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Posts from the ‘Technology’ Category

27
Mar

Okay, All Your Students are Online. Now What?

I still chuckle when I think about every teacher I work with is now doing some form of remote or online teaching. I know it’s not a laughing matter, but I can’t help it. After spending four years as eCourses coordinator at the college, I know the reality of that statement. I’m sure everyone is doing their best. However, I can’t help but think about that select few who wanted to teach online because they thought it would be easy. Well, it’s not so easy after all, especially when you only get two weeks to do it.

It’s easy to post content (documents) online, and most LMS’s make it easy to record video and audio. But the hardest part is engaging students. How do you even know they are watching, listening or reading what you put online? I hope I’m not freaking people out, but trust me, they’re not watching, listening and reading all that stuff you just put in Canvas. They are just looking for the stuff the “counts.” I know I sound pessimistic, but I speak from experience. When I first started teaching online over 15 years ago, the first thing I noticed was that if there was no point value attached, it got ignored. That included textbook chapters, handouts, content pages in Canvas, and yes, even YouTube videos. I was shocked. They don’t like my videos? Did anyone even watch them?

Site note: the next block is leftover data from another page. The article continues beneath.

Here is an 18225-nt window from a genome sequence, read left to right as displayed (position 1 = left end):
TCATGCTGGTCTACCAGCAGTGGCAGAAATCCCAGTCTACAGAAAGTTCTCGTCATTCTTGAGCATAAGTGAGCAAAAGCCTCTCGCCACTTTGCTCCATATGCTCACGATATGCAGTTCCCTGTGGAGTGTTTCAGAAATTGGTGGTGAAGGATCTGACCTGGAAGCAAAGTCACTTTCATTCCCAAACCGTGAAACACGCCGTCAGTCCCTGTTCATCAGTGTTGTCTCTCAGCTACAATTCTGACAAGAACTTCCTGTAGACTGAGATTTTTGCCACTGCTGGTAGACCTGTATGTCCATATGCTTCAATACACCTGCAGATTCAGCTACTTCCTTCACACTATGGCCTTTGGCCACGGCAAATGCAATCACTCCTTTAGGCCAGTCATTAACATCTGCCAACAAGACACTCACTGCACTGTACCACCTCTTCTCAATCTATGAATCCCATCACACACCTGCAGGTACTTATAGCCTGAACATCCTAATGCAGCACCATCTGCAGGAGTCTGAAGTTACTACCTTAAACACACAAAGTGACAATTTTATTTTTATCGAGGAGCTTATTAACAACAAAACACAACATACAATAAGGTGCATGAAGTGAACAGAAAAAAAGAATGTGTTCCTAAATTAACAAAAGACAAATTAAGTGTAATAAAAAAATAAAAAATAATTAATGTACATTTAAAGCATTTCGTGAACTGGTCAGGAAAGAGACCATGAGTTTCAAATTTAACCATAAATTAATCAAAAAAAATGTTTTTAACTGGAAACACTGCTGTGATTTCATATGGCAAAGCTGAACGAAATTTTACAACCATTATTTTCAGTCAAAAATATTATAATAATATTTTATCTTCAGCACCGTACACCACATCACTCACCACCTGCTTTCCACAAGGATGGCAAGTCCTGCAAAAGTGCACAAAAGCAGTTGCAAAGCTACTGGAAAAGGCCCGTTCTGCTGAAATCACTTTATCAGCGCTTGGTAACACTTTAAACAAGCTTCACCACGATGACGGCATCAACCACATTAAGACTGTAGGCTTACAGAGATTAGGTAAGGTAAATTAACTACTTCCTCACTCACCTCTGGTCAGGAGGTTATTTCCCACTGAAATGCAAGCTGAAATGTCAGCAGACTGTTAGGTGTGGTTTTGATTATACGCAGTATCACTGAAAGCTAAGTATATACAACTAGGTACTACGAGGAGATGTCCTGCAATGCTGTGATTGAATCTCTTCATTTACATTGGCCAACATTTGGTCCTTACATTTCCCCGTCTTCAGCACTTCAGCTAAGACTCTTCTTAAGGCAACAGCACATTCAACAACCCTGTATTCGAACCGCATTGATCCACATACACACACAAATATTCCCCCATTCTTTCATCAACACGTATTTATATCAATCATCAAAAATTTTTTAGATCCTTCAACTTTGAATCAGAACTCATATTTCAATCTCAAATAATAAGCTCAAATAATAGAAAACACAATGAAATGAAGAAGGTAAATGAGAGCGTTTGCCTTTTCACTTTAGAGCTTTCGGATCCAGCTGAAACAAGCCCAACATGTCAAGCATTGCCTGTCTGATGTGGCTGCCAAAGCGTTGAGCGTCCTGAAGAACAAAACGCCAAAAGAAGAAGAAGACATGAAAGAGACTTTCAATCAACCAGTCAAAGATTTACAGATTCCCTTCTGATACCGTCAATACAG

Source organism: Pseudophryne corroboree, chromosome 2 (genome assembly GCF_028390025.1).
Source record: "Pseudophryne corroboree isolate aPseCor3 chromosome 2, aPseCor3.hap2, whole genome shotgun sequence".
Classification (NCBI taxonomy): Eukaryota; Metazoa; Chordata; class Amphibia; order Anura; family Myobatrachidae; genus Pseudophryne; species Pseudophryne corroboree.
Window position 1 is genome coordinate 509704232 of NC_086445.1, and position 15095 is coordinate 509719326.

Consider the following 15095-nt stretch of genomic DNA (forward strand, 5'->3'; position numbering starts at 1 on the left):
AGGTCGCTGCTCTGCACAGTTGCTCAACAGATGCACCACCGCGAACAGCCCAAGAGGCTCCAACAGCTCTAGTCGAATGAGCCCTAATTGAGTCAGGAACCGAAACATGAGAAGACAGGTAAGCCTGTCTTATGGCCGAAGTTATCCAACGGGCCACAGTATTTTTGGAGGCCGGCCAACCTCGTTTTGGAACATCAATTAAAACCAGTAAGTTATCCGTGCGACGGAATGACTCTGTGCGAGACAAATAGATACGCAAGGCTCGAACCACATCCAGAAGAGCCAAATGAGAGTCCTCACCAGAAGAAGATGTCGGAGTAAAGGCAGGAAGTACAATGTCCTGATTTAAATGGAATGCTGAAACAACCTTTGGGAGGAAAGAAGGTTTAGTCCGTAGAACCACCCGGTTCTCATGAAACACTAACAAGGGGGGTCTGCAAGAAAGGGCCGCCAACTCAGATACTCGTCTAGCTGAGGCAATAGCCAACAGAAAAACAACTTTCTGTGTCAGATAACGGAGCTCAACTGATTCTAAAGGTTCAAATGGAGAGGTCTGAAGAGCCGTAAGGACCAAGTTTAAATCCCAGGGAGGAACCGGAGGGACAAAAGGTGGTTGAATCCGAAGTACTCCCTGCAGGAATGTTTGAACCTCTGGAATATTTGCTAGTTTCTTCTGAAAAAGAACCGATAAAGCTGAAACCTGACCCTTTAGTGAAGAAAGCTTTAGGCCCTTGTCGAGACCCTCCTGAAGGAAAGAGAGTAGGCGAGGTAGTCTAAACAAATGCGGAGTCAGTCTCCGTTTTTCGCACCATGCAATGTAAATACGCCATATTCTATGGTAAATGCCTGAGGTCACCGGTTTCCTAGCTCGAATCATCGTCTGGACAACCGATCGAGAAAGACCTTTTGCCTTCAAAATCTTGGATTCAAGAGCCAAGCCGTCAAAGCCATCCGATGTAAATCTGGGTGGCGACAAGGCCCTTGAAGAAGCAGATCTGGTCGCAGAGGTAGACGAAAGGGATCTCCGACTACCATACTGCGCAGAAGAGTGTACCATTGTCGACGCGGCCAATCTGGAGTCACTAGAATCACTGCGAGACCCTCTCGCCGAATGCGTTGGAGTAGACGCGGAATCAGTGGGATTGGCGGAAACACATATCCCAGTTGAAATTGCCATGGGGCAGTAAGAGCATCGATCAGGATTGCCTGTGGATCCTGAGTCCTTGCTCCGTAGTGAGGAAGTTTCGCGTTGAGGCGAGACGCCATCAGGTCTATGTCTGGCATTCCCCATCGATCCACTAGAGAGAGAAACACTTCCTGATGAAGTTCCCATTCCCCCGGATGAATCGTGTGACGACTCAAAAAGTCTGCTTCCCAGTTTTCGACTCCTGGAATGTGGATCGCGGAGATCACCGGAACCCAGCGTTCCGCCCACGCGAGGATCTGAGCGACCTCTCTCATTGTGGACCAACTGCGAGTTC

I couldn’t really tell if students were engaging or not with my content, but they were missing huge gaps in knowledge that would have come from engaging with that content. I constantly found myself asking in my feedback, “Did you watch the video?” or “Did you read the handout?” It was definitely frustrating especially since I made a ton of videos. Once I got fed up with that I decided to change the design of my courses. I now have several different formats depending on the course. I made a couple of videos showing how I changed things up that you can watch below, but I’ll summarize here first.